Nearly four-fifths of American homes have asphalt shingle roofs, making it one of the most popular roofing materials available. Asphalt works for a variety of roofing styles as well as a plethora of architectural styles—and might just be the perfect solution for your own home. Here is some more information.
An asphalt shingle roof costs between $1 and $4 per square foot, including installation. This would cost between $1,700 and $8,400 for a ranch-style home that’s about 1,700-2,100 square feet. Because the cost fluctuates so much, it’s best to get a couple price quotes from a licensed roofer and go from there.
Asphalt shingles can be relatively durable in the right climate, preferably somewhere that doesn’t get too warm. This material has an expected service life of about 20 years.
Since asphalt shingles tend to collect mildew and moss, it’s important to routinely check the roof and perform proper maintenance. If you find that your roof is plagued by moss and algae, you can have zinc or lead control strips installed. In addition, it’s important to check for loose shingles and keep gutters free and clear of debris that can compromise the quality of your roof.
Roofing problems become evident when there are leaks and drips. Another sign that your shingles need replacing is when these granules begin to wash away. Shingles can tear off when subjected to high winds, especially when they are old and brittle. Various extremes in weather can cause cracking and curling over time.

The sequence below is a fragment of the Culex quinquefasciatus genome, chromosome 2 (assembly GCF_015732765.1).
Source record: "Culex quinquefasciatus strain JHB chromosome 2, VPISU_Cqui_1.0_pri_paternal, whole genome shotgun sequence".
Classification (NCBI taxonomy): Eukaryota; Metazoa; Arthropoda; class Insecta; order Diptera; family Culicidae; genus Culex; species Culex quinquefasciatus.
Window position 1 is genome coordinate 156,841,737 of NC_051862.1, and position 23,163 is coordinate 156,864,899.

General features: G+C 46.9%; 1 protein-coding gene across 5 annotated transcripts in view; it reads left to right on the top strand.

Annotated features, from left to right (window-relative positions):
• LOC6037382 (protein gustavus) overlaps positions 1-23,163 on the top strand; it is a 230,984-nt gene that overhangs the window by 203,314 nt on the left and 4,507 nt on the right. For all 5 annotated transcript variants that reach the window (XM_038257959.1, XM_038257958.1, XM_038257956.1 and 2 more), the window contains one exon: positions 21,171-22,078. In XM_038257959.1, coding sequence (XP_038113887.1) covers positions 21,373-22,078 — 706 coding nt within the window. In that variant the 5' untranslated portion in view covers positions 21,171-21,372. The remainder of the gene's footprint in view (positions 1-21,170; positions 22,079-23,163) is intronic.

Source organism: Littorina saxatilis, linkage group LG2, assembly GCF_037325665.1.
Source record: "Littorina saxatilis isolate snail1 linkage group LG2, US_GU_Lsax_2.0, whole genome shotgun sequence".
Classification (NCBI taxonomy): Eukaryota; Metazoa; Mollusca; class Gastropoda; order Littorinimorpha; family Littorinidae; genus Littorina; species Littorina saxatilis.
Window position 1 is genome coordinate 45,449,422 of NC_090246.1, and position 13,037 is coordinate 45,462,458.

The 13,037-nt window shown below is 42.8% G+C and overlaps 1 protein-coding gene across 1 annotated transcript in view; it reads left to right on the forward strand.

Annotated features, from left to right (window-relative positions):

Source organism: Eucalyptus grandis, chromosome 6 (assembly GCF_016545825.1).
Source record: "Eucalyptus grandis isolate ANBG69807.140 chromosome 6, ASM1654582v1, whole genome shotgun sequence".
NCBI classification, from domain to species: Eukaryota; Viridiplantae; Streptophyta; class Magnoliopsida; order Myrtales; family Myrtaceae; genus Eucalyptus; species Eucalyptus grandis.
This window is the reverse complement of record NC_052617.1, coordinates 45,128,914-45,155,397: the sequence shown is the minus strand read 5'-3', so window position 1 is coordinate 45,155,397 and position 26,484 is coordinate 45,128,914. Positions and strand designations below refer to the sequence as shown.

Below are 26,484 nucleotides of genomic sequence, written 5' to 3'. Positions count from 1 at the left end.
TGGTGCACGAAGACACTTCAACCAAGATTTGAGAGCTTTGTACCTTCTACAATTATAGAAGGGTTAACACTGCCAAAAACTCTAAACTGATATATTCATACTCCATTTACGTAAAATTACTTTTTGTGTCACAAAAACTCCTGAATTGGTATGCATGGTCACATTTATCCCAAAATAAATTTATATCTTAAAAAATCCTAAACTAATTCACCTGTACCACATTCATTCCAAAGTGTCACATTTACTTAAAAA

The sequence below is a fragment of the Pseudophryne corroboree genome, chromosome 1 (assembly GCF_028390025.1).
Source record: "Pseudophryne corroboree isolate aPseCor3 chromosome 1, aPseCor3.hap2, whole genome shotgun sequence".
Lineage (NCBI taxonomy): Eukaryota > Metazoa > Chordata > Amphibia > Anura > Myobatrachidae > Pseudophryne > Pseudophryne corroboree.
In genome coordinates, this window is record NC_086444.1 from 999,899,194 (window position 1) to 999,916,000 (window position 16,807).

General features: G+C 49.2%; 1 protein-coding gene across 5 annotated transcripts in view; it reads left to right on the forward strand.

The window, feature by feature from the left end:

Asphalt shingles come in two types—composition and fiberglass. The composition shingles are made of wood and paper fibers turned into organic felt. Fiberglass shingles are manmade, but are also more fire-resistant than the composition shingles. Fiberglass roofing shingles are also resistant to tearing and last longer.
Both types are soaked in asphalt, which embeds mineral granules into the shingles. The coating asphalt provides has weatherproofing qualities. The mineral granules protect the shingles from the sun’s ultraviolet rays and give the shingles color and added protection against fire. Asphalt shingles come in a variety of weights; the heavier the shingle, the longer they last. You can also buy shingles that are plated in zinc to protect against algae build-up.
While asphalt was being imported in large quantities in the 1880’s from Trinidad, it wasn’t until 1903 that Harry M. Reynolds pushed the idea of shaping asphalt into shingles making it a viable roofing option.
Remodeling tweets and photos posted daily. Join Us on Twitter